Etymology
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cohort (n.)

early 15c., "company of soldiers, band of warriors," from French cohorte (14c.) and directly from Latin cohortem (nominative cohors) "enclosure," with meaning extended to "infantry company" in the Roman army through the notion of "enclosed group, retinue;" from assimilated form of com "with" (see co-) + a root akin to hortus "garden," from PIE *ghr-ti-, from PIE root *gher- (1) "to grasp, enclose."

Sense of "accomplice" is first recorded 1952, American English, from meaning "group united in common cause" (1719). In demographics, "group of persons having a common statistical characteristic" (originally being born in the same year), 1944.

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study (v.)

early 12c., "to strive toward, devote oneself to, cultivate" (translating Latin occupatur), from Old French estudiier "to study, apply oneself, show zeal for; examine" (13c., Modern French étudier), from Medieval Latin studiare, from Latin studium "study, application," originally "eagerness," from studere "to be diligent," from PIE *(s)teu- (1) "to push, stick, knock, beat" (see steep (adj.)). The notion appears to be "pressing forward, thrusting toward," hence "strive after."

Martha swanc and becarcade to geforðigene þan Hælende and his þeowen þa lichamlice behefðen. Seo studdede emb þa uterlice þing. [Homily for the Feast of the Virgin Mary, c.1125]

From c. 1300 as "apply oneself to the acquisition of learning, pursue a formal course of study," also "read a book or writings intently or meditatively." From mid-14c. as "reflect, muse, think, ponder." Meaning "regard attentively" is from 1660s. Related: Studied; studying.

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study (n.)

c. 1300, "application of the mind to the acquisition of knowledge, intensive reading and contemplation of a book, writings, etc.," from Old French estudie "care, attention, skill, thought; study, school" (Modern French étude), from Latin studium "study, application" (see study (v.)). Also from c. 1300 as "a state of deep thought or contemplation; a state of mental perplexity, doubt, anxiety; state of amazement or wonder." From mid-14c. as "careful examination, scrutiny." Sense of "room furnished with books" is from late 14c. Meaning "a subject of study" is from late 15c. Study hall is attested from 1891, originally a large common room in a college.

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cahoots (n.)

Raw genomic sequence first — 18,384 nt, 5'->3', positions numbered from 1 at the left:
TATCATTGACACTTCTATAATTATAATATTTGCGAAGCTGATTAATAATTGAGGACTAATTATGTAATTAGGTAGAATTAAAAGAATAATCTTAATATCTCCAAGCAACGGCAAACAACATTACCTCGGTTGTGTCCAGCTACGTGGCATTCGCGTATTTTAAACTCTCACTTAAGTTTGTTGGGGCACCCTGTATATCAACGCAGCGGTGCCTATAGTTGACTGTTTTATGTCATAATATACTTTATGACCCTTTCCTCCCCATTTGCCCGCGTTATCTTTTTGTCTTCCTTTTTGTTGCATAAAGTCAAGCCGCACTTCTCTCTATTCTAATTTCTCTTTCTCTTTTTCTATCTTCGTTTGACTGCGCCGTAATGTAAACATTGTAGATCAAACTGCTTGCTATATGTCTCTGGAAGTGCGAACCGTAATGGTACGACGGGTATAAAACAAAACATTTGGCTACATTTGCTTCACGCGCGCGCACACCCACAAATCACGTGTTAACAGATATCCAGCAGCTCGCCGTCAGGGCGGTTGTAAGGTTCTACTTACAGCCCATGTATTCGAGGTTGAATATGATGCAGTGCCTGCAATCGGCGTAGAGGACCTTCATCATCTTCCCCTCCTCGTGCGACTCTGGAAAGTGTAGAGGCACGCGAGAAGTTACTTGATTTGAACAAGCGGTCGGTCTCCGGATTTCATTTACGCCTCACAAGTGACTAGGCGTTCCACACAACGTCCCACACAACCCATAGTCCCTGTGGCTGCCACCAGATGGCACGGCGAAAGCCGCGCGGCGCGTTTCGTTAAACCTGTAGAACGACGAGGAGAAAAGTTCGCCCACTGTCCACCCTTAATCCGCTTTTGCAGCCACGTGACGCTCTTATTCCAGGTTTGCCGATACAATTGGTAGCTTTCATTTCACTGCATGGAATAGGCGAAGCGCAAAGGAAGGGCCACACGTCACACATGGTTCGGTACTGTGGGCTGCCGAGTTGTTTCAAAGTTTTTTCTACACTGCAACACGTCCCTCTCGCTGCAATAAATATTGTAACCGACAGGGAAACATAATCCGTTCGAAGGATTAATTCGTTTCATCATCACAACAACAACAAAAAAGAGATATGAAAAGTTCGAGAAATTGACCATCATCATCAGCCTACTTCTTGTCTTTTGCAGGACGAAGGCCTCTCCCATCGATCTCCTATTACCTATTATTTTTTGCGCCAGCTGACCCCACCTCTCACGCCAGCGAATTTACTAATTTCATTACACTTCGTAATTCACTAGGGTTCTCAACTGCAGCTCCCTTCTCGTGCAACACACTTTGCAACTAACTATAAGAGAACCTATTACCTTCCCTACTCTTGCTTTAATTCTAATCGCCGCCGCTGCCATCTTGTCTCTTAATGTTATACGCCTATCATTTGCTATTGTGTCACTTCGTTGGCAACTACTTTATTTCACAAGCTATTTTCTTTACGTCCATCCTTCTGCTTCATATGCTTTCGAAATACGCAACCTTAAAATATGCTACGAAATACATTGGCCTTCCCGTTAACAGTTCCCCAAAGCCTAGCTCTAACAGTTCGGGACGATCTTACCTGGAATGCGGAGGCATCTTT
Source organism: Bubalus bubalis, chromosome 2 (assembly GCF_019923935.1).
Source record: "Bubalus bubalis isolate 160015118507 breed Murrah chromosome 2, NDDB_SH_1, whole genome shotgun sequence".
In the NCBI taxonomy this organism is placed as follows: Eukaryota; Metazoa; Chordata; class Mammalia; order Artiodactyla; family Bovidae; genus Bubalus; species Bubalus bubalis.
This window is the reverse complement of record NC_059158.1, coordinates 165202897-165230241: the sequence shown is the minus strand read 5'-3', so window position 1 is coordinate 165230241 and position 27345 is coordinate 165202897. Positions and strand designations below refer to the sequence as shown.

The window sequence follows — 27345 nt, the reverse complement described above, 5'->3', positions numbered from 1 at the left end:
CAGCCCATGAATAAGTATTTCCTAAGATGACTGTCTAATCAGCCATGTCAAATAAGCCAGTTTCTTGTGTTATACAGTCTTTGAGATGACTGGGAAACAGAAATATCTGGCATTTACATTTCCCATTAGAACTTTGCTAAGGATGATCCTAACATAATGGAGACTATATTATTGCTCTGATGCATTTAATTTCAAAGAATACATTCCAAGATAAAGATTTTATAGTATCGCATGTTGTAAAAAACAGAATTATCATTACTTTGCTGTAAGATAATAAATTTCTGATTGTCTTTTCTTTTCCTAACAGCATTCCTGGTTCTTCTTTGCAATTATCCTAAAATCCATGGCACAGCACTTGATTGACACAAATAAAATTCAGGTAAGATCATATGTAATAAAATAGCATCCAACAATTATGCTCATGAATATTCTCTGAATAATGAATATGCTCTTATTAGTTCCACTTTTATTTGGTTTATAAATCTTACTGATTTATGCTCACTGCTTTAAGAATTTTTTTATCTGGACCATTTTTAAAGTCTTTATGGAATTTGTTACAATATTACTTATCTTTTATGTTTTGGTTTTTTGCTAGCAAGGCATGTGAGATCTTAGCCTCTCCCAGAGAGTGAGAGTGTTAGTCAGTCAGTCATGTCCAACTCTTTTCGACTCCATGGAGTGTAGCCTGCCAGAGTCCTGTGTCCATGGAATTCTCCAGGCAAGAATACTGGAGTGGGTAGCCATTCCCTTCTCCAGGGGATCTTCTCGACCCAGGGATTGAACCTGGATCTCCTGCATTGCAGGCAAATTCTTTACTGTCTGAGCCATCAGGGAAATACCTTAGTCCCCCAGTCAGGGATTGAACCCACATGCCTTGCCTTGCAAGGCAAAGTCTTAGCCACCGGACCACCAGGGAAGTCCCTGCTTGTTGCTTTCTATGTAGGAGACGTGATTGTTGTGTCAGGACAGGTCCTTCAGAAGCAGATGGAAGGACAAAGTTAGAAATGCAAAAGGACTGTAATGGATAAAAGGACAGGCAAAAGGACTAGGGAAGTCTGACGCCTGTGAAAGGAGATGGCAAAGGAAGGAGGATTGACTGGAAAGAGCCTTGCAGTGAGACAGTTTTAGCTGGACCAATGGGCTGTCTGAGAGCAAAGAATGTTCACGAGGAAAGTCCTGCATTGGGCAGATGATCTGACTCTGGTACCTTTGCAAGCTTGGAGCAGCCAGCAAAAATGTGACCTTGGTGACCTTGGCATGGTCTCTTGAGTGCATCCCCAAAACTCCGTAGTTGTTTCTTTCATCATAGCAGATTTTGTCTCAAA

"company, partnership," 1829, Southern and Western American English, of unknown origin; said [OED] to be perhaps from French cahute "cabin, hut" (12c.), but U.S. sources [Bartlett] credit it to French cohorte (see cohort), which is said to have had a sense of "companions, confederates."

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oology (n.)

"the study of birds' eggs," 1823, from oo- "egg" + -logy "study of." Related: Oological; oologist.

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oncology (n.)

"the scientific study of tumors," 1857, coined in English from onco- "tumor" + -logy "science or study of." Related: Oncologist; oncological.

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pathology (n.)

"science of diseases," 1610s, from French pathologie (16c.), from medical Latin pathologia "study of disease," from Greek pathos "suffering" (from PIE root *kwent(h)- "to suffer") + -logia "study" (see -logy). In reference to the study of abnormal mental conditions from 1842. Ancient Greek pathologia was "study of the passions;" the Greek word for "science of diseases" was pathologike ("pathologics").

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rheology (n.)

"study of the deformation of the flow of matter," 1929, from French rhéologie; see rheo- "current of a stream" + -logy "study of." Related: Rheologist; rheological.

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unstudied (adj.)

late 14c., "not made a subject of study," from un- (1) "not" + past participle of study (v.). From 1650s as "natural, not artificial."

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lithology (n.)

"the study of rock-formation," a branch of geology, 1716, from Modern Latin lithologia, from litho- "rock" + -logia "study of" (see -logy). Related: Lithologic; lithologically; lithologist.

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